Blackbirds in the spotlight
February 13, 2013
Towns and cities are the habitat of many species. The European blackbird (Turdus merula) is one of the most successful bird species to have colonised urban areas.[less]
Towns and cities are the habitat of many species. The European blackbird (Turdus merula) is one of the most successful bird species to have colonised urban areas.
For many species, the seasonal change in day length is one of the most important environmental signals in controlling daytime rhythms (e.g. sleep-wake cycles) and seasonal ones (e.g. breeding season). People have long been exploiting this in areas such as agriculture: egg production in battery farming can be increased by altering the length of day with the help of artificial lighting.
City-dwelling animals are now not only exposed to natural light conditions, at times they also experience extreme levels of lighting as a result of artificial light. But what effect does artificial light have on the time-of-day and seasonal organisation of these urban animals? To answer this question, it is first crucial to know what light intensities the birds are actually experiencing at night. Therefore, a group of scientists working with Jesko Partecke from the Max Planck Institute for Ornithology tagged several urban blackbirds with light loggers to measure the average light intensities the birds were exposed to during the night. "The intensities were very low – 0.2 lux. That's just one-thirtieth of the light emanating from a typical street lamp," says the scientist.
Yet even such low values are sufficient to make the gonads of male blackbirds mature earlier. The scientists exposed wild-caught city and forest blackbirds to lighting intensities of 0.3 lux at night over a period of ten months. "The results were astonishing: The birds' gonads grew on average almost a month earlier than those of animals that slept in the dark," explains Partecke. The scientists also measured the level of testosterone in the birds' blood as another indicator of the animals' readiness for breeding. They found that the level rose earlier if the birds had been exposed to light at night. Song activity also got out of rhythm as a result of the low night-time light intensity; the animals began singing around one hour earlier. "All of this indicates that, from a seasonal perspective, the animals are ready to breed earlier," explains Partecke. However, animals living with night-time light not only exhibited an advanced onset of breeding, they also moulted towards the end of the breeding season a lot earlier than birds that spent their nights in the dark. "These findings are clear evidence that the artificial light we find in towns and cities can dramatically change the seasonal organisation of wild animals.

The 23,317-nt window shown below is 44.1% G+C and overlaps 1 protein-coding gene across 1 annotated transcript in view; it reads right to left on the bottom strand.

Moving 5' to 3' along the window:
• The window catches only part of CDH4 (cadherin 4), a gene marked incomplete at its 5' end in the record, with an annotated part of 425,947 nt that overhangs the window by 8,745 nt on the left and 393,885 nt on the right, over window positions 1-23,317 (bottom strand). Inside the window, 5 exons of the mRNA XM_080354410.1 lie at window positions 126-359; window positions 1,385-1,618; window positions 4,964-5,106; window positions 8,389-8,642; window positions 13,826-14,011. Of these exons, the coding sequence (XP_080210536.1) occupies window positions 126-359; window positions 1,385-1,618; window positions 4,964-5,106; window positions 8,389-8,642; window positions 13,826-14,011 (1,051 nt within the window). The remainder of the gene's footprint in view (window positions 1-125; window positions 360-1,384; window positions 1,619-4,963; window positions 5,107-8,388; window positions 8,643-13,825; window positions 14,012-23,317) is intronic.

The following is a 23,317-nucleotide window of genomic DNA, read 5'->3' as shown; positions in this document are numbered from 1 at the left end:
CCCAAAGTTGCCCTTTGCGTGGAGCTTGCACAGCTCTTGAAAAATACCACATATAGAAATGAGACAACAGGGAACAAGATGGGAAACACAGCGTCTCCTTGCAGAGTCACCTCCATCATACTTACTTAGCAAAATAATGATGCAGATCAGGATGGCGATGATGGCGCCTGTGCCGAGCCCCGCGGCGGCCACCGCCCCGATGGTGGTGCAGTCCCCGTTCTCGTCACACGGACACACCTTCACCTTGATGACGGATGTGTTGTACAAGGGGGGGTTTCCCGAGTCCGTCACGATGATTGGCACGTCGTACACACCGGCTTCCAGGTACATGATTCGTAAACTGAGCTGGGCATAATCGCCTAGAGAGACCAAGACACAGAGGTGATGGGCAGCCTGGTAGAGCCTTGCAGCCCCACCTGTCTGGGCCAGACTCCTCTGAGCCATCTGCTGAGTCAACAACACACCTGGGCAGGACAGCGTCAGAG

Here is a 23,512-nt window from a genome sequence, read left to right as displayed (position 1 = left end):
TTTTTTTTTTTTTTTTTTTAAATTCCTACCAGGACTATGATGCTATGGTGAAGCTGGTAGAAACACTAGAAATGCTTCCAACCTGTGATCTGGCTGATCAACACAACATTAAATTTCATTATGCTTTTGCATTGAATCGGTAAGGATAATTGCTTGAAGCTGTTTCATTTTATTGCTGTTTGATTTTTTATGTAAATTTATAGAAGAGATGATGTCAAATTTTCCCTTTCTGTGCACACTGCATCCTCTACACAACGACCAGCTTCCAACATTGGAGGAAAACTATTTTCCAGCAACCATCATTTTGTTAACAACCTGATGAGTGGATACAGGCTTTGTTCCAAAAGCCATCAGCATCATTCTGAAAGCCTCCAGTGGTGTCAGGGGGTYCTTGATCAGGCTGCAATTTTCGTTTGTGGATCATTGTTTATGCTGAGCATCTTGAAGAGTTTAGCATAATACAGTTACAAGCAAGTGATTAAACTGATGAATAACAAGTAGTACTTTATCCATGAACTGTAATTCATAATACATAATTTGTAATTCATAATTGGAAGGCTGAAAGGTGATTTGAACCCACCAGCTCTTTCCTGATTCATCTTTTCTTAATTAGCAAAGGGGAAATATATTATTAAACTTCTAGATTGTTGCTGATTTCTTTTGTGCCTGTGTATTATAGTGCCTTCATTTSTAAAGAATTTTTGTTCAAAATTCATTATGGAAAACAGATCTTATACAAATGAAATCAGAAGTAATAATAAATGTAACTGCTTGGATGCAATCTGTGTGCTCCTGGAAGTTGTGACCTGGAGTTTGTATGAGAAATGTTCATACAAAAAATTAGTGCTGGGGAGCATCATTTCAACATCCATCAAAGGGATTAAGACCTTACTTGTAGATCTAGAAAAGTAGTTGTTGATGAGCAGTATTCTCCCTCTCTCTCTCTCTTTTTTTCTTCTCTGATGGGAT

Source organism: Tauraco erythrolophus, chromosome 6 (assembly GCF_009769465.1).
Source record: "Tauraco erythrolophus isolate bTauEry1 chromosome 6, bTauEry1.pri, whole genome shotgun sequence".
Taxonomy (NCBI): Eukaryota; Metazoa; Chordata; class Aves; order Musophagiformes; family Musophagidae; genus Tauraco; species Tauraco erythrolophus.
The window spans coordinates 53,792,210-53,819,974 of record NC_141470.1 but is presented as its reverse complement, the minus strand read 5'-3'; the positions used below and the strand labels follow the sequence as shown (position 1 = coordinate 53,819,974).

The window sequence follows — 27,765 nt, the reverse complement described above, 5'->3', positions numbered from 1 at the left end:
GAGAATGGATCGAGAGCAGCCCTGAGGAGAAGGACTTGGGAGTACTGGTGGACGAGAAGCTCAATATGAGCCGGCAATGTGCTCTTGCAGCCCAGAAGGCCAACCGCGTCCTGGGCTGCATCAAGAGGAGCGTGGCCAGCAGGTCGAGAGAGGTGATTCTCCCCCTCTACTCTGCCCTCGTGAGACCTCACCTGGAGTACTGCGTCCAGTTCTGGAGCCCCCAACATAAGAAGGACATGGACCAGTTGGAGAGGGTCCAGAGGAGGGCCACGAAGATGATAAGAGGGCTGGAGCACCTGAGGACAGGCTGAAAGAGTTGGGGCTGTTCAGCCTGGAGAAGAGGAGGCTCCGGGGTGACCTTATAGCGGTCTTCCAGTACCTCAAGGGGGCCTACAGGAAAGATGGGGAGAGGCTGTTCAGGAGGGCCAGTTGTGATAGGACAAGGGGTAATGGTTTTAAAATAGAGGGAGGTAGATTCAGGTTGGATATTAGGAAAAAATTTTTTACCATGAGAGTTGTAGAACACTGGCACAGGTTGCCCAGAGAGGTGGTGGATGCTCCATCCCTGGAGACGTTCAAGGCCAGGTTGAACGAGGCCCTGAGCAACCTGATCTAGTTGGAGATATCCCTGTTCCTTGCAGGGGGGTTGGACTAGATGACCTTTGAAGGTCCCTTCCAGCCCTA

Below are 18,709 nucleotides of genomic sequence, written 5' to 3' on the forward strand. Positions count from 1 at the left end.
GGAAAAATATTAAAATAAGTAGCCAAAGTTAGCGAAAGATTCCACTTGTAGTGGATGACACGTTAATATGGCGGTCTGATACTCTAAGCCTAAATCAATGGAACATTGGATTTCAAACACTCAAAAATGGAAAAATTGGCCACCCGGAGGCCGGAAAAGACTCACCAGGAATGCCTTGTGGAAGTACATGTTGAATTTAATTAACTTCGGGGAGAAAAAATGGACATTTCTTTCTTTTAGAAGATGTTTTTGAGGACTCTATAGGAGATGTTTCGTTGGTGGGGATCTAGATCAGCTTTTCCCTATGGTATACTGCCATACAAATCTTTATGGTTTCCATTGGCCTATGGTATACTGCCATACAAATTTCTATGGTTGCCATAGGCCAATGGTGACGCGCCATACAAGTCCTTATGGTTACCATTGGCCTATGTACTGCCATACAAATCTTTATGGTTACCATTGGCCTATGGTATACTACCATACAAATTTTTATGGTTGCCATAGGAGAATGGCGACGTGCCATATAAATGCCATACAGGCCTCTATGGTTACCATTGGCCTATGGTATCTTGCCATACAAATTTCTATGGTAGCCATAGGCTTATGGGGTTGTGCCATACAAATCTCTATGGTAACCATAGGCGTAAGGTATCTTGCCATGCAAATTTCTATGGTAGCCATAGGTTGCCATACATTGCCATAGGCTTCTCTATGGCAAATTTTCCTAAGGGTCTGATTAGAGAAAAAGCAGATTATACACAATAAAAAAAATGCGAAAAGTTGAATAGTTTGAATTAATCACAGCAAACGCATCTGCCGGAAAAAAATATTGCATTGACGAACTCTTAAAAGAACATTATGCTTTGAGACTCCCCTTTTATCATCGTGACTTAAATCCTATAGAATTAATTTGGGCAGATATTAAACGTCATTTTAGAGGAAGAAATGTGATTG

The scientists do not yet know what causes the advanced onset of breeding. It could be that the artificial night-time light has the effect of extending the day length for the animals. Or perhaps the light makes the birds continue hunting for food at night and put the additional energy into reproduction. Equally, the light may also influence the animals' metabolism and the altered metabolism might be what causes earlier gonad growth. Birds are more active in the daytime if they are exposed to light at night.
Nor is it clear whether the city blackbirds' advanced breeding offers an advantage or whether it is merely an unintended side effect of the lighting. "Blackbirds in the city are able to breed earlier in the year due to the artificial light and can produce more young in a year as a result," explains Partecke. "But only if the nestlings have access to enough food." Otherwise, the advanced onset of breeding could turn out to be an evolutionary disadvantage for blackbirds. With this in mind, the next aspect the scientists plan to study in their field research is the impact of night-time light in urban areas on the birds' fitness.